The Moral Landscape of Pre Thesis

Excerpt from Thesis :

On the threshold of the Civil Rights movement, Baldwin would publish
Notes of a Native Son. Though 1953's Go Tell It On The Mountain would be
perhaps Baldwin's best known work, it is this explicitly referential
dialogic follow-up to Wright's
Native Son that would invoke some of the most compelling insights which
Baldwin would have to offer on the subject of American racism. This is,
indeed, a most effectively lucid examination from the perspective of a
deeply self-conscious writer enduring the twin marks in a nation of
virulent prejudice of being both African American and homosexual. The
result of this vantage is a set of essays that reaches accord with Wright's
conception of the socially devastating impact of segregation on the psyche,
conscience and real opportunity but also one that takes issue with the
brutality of Bigger, a decidedly negative image to be invoked of the black
man in America.
In his own personage and in that which he discusses, Baldwin proves a
counterpoint to the figure in Bigger. A sensitive and saddened respondent
to his circumstances, the 'native son' of this text is compelled by deep
sense of purpose to resist the implications that would instead cut the
character of Bigger Thomas down to something fairly inhuman. To this
point, we are given something of his psyche when he notes that "any writer
. . . feels that the world into which he was born is nothing less than a
conspiracy against the cultivation of his talent-which attitude certainly
has a great deal to support it. On the other hand, it is only because the
world looks on his talent with such frightening indifference that the
artist is compelled to make his talent important." Baldwin, 4) Though in
an of itself this sentiment seems not to directly concern the speaker's
race, it does come to implicate the America in Baldwin's experience as a
cold and indifferent place. Where this turns a character such as Bigger
into a yet colder and more inherently cruel figure, it denotes a greater
need for self-assertion and sensitivity in Baldwin.
Quite to this idea we might concede to think of Baldwin as a moral
conscience and an ideological leader for the thinking, sensitive and
reasoning black American, whose existence was generally obscured. But for
Baldwin, this also would present a distinct challenge to his life and
ambitions, for as he sought to express himself against the odds generally
facing a writer, he did so also under the thumb of an America that hardly
sought the types of insights he wished to provide. As Baldwin would
report, "one writes out of one thing only-one's own experience. Everything
depends on how relentlessly one forces from this experience the last drop,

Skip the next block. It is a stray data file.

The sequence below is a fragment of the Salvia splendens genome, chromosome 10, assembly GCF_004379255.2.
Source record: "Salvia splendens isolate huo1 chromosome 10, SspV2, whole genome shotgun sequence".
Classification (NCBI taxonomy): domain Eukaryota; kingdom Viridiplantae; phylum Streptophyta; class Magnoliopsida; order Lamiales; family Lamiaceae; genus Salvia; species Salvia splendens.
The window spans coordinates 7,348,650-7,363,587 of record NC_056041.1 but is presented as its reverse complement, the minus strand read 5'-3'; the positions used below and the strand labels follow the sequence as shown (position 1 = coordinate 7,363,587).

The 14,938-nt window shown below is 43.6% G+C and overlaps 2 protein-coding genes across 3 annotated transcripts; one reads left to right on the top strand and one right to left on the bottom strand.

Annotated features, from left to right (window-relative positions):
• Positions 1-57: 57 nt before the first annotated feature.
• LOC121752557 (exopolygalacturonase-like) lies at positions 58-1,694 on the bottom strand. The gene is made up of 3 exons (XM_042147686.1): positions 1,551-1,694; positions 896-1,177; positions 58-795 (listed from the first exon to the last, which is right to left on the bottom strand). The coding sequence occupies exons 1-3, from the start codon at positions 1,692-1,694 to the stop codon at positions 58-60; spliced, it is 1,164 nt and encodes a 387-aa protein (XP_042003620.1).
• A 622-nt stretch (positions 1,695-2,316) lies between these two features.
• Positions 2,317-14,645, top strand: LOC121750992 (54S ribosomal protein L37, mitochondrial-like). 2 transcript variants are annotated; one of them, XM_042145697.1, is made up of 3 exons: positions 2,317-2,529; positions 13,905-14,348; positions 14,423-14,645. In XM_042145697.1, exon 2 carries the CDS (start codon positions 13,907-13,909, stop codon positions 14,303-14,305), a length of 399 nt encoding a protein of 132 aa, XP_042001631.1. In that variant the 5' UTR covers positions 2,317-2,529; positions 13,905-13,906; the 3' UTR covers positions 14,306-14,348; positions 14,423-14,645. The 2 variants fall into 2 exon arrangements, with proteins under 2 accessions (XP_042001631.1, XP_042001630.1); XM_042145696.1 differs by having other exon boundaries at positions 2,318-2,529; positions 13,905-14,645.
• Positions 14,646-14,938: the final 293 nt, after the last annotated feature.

sweet or bitter, it can possibly give. This is the only real concern of
the artist, to recreate out of the disorder of life that order which is
art. The difficulty then, for me, of being a Negro writer was the fact
that I was, in effect, prohibited from examining my own experience too
closely by the tremendous demands the very real dangers of my social
situation." (Baldwin, 7) As to these dangers, they were certainly not
merely theoretically.
His history demonstrates Baldwin to have been actively involved in
the Civil Rights movement and to have cultivated friendships with Martin
Luther King, Malcolm X and Medger Evers alike. (Wikipedia, 1) To witness
each of these bold men assassinated for little more than the aggressive
moral imperative with which he pursued that which was right in the equality
of all races was to reinforce Baldwin's prescient belief in the danger of
his own declarations. And yet, he would posit the ambitions of an
intellectual 'native son,' somewhat directly drawing an ironic connotation
upon Wright's text. Perhaps this would denote something in the progress of
the Civil Rights movement-as opposed to America's own moral posturing-which
would become increasingly hostile when threaten with the deconstruction of
its immoral system. With the ideological thrust of thinkers like Baldwin
and his activist contemporaries though, the push for change would also
Thus, in 1957, the integration of public school in Little Rock,
Arkansas touched off a battle which would be waged between blacks and Civil
Rights advocates on one side, and the political establishment and its rabid
base of public support on the other side. The confrontation in which the
state's governor called in the National Guard to prevent the desegregation
of his school speaks directly to the methods which, only 50 years ago, were